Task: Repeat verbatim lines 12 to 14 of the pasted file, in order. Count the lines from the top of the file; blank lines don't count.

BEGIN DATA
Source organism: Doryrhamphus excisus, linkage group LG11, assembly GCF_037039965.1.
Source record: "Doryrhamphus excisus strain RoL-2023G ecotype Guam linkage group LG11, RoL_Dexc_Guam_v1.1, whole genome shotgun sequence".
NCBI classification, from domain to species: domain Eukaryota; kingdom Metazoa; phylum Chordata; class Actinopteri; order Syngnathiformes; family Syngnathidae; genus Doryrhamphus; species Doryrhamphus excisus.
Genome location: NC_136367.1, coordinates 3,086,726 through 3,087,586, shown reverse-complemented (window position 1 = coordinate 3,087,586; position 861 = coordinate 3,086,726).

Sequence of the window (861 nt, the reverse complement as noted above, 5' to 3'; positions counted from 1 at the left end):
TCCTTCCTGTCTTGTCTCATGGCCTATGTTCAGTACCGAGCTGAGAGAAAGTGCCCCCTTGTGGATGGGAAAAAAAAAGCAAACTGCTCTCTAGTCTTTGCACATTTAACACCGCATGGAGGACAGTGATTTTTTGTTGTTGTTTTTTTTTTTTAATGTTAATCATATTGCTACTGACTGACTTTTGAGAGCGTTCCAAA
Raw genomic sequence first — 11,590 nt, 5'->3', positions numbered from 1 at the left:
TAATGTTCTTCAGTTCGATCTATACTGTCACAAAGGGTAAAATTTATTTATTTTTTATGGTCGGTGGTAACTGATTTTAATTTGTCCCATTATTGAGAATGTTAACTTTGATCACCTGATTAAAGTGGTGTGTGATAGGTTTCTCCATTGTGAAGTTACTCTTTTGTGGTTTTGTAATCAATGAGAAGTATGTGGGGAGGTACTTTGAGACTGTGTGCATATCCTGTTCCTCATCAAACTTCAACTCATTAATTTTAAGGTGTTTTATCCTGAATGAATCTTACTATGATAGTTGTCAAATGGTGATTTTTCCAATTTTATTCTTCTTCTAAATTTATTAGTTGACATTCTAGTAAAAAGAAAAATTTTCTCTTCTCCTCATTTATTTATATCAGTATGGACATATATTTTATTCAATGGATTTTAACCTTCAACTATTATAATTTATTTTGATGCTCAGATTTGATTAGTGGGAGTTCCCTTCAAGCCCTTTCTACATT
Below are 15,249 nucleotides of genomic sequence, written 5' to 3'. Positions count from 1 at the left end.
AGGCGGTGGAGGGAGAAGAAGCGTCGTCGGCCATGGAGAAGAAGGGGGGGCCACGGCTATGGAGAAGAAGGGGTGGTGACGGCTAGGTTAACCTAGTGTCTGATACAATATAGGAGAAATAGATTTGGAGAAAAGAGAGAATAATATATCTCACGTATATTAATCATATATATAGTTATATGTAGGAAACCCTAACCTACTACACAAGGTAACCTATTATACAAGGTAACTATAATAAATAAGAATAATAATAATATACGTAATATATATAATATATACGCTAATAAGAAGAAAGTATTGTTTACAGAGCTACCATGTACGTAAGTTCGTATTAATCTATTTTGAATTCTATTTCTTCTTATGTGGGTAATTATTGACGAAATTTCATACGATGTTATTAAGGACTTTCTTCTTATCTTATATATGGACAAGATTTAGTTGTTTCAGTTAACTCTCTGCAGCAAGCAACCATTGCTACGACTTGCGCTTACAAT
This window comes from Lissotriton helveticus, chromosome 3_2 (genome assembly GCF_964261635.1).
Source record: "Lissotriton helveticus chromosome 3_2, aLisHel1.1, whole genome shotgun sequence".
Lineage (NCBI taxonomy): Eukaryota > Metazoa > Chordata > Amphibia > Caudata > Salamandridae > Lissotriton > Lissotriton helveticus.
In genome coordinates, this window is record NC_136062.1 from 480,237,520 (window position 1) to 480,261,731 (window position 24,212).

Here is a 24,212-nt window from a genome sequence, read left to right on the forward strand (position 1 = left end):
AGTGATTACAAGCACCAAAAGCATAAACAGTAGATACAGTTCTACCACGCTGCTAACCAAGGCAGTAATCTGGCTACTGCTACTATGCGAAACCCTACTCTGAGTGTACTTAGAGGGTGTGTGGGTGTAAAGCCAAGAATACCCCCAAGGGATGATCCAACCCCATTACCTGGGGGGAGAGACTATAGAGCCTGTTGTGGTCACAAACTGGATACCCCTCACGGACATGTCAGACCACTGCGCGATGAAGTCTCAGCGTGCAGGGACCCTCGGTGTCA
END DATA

Source record: "Lissotriton helveticus chromosome 3_2, aLisHel1.1, whole genome shotgun sequence".
Lineage (NCBI taxonomy): Eukaryota > Metazoa > Chordata > Amphibia > Caudata > Salamandridae > Lissotriton > Lissotriton helveticus.
In genome coordinates, this window is record NC_136062.1 from 480,237,520 (window position 1) to 480,261,731 (window position 24,212).